In over 60 years of space exploration, humanity has left objects and traces strewn from Earth orbit to interstellar space. They form an archaeological record that we can interrogate for what it tells us about human engagement with space beyond Earth. These spacecraft and places – such as the Apollo 11 landing site on the Moon – are also our cultural heritage. Taking a heritage perspective means seeing this record as far more than just discarded junk. It speaks directly to how we can make sense of our place in the solar system.
Dr Alice Gorman is an internationally recognised leader in the field of space archaeology. Her research focuses on the archaeology and heritage of space exploration, including space junk, planetary landing sites, off-earth mining, space habitats, rocket launch pads and antennas. She is an Associate Professor at Flinders University in Adelaide and a heritage consultant with over 25 years’ experience working with Indigenous communities in Australia. In collaboration with NASA and Chapman University, she is conducting the first archaeological study of the International Space Station. She is a mentor in the UN Office of Outer Space Affairs Space4Women Mentor Network. Her book Dr Space Junk vs the Universe: Archaeology and the Future (MIT Press, 2019) won the NIB Literary Award People’s Choice for Non-Fiction and the John Mulvaney Book Award. She tweets as @drspacejunk and blogs at Space Age Archaeology.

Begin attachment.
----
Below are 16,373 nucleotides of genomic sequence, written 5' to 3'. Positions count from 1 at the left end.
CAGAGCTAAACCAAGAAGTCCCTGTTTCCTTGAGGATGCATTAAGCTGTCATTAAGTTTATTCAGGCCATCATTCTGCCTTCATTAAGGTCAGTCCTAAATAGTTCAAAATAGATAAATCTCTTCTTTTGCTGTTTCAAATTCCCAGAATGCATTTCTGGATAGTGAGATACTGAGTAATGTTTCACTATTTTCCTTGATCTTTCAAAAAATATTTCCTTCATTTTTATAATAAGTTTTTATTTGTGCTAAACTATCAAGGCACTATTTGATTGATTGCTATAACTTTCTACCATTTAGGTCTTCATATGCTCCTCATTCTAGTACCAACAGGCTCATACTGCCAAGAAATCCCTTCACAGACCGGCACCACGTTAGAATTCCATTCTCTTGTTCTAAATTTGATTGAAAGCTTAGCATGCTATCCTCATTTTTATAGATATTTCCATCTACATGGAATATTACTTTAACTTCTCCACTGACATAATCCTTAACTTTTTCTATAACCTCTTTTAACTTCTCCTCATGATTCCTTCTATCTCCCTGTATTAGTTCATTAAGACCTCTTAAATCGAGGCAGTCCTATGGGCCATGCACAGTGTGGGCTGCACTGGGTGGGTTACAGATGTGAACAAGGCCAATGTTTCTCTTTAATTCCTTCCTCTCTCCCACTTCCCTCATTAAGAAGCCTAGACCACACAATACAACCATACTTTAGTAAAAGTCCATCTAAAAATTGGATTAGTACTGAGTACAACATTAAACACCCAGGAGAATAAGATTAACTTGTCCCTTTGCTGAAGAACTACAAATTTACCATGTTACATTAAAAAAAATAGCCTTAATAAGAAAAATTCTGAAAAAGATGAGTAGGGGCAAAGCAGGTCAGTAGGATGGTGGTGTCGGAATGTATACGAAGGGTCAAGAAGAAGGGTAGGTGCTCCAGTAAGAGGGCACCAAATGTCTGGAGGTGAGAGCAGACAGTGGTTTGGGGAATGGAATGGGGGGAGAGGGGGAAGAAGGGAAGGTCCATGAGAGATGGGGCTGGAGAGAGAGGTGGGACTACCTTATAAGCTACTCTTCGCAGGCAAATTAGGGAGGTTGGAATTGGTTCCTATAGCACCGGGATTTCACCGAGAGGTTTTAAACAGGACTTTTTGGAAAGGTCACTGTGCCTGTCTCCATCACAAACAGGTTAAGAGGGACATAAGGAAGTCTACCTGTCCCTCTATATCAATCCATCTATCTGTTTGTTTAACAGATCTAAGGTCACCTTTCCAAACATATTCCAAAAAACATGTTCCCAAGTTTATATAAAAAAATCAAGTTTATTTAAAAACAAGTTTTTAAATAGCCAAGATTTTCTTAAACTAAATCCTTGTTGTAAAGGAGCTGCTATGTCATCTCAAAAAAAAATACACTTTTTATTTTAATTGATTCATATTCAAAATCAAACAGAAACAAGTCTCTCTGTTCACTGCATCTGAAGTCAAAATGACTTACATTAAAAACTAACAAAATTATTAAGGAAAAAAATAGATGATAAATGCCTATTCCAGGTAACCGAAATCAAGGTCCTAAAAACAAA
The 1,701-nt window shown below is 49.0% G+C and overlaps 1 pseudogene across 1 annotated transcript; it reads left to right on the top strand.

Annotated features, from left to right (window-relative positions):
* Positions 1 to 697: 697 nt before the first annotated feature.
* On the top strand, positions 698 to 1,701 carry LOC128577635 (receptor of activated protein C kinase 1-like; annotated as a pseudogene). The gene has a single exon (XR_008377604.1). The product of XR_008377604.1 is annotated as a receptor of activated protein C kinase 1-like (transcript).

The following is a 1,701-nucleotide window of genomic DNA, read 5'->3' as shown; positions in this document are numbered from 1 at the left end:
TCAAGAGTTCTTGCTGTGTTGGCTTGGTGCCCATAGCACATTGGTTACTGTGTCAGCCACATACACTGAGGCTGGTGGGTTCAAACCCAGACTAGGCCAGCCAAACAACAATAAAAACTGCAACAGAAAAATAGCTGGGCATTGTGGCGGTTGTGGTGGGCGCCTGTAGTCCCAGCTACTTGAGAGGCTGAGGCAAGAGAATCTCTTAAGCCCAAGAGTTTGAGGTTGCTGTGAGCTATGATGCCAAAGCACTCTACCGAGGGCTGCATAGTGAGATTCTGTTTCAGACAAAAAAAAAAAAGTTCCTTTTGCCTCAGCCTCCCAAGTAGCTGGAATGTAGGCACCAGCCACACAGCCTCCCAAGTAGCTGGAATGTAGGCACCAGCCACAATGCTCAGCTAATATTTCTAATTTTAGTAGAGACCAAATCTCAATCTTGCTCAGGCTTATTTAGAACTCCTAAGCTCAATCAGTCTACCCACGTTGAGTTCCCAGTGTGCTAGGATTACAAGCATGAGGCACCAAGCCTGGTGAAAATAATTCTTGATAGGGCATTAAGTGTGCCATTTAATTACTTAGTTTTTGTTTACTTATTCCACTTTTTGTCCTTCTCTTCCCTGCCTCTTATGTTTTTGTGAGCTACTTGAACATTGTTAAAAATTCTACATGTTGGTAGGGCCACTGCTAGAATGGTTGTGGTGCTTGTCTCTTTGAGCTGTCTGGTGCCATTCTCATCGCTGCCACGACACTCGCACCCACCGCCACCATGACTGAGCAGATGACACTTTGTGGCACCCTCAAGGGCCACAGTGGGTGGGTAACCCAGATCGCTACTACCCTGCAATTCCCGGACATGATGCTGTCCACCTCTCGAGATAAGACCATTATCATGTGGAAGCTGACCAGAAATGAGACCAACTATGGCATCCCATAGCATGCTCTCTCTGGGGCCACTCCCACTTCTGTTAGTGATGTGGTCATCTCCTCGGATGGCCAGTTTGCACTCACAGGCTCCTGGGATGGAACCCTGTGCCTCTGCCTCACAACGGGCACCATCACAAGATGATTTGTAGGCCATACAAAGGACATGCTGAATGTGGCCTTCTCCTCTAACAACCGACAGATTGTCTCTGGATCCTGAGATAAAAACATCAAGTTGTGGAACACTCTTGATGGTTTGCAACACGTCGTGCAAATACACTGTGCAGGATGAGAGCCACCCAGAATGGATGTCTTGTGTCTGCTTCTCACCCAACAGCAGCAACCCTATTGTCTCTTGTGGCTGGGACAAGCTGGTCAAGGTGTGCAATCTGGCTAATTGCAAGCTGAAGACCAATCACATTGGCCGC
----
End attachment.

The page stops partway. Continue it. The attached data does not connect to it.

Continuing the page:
Date: Monday 3 August
Time: 6:30pm (join in via Zoom at 6:20pm)
How: Members will be emailed a Zoom link prior.
Non-members can attend. Please email firstname.lastname@example.org at least 24 hours prior. Your Zoom profile must show your name when you are admitted by the host. After the event we hope you will be keen to become a member so you can access future events and, when Covid-19 conditions permit, telescope viewing.